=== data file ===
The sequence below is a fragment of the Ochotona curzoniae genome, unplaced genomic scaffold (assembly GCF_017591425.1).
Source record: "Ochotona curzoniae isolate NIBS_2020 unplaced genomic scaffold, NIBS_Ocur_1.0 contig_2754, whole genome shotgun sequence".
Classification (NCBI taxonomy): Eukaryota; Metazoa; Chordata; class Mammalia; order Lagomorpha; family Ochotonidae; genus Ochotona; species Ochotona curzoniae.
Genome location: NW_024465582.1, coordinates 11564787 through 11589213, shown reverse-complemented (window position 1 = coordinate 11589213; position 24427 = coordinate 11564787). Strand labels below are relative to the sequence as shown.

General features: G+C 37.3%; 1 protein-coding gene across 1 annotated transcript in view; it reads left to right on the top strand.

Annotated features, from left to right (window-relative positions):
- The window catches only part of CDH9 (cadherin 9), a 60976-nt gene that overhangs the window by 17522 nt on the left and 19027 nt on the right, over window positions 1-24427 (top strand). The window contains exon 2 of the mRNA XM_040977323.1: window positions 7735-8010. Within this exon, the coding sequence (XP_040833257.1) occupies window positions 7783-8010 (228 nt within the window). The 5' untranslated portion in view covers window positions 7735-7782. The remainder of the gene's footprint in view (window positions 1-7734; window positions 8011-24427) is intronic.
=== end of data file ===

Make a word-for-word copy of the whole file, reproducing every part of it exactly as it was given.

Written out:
The sequence below is a fragment of the Ochotona curzoniae genome, unplaced genomic scaffold (assembly GCF_017591425.1).
Source record: "Ochotona curzoniae isolate NIBS_2020 unplaced genomic scaffold, NIBS_Ocur_1.0 contig_2754, whole genome shotgun sequence".
Classification (NCBI taxonomy): Eukaryota; Metazoa; Chordata; class Mammalia; order Lagomorpha; family Ochotonidae; genus Ochotona; species Ochotona curzoniae.
Genome location: NW_024465582.1, coordinates 11564787 through 11589213, shown reverse-complemented (window position 1 = coordinate 11589213; position 24427 = coordinate 11564787). Strand labels below are relative to the sequence as shown.

General features: G+C 37.3%; 1 protein-coding gene across 1 annotated transcript in view; it reads left to right on the top strand.

Annotated features, from left to right (window-relative positions):
- The window catches only part of CDH9 (cadherin 9), a 60976-nt gene that overhangs the window by 17522 nt on the left and 19027 nt on the right, over window positions 1-24427 (top strand). The window contains exon 2 of the mRNA XM_040977323.1: window positions 7735-8010. Within this exon, the coding sequence (XP_040833257.1) occupies window positions 7783-8010 (228 nt within the window). The 5' untranslated portion in view covers window positions 7735-7782. The remainder of the gene's footprint in view (window positions 1-7734; window positions 8011-24427) is intronic.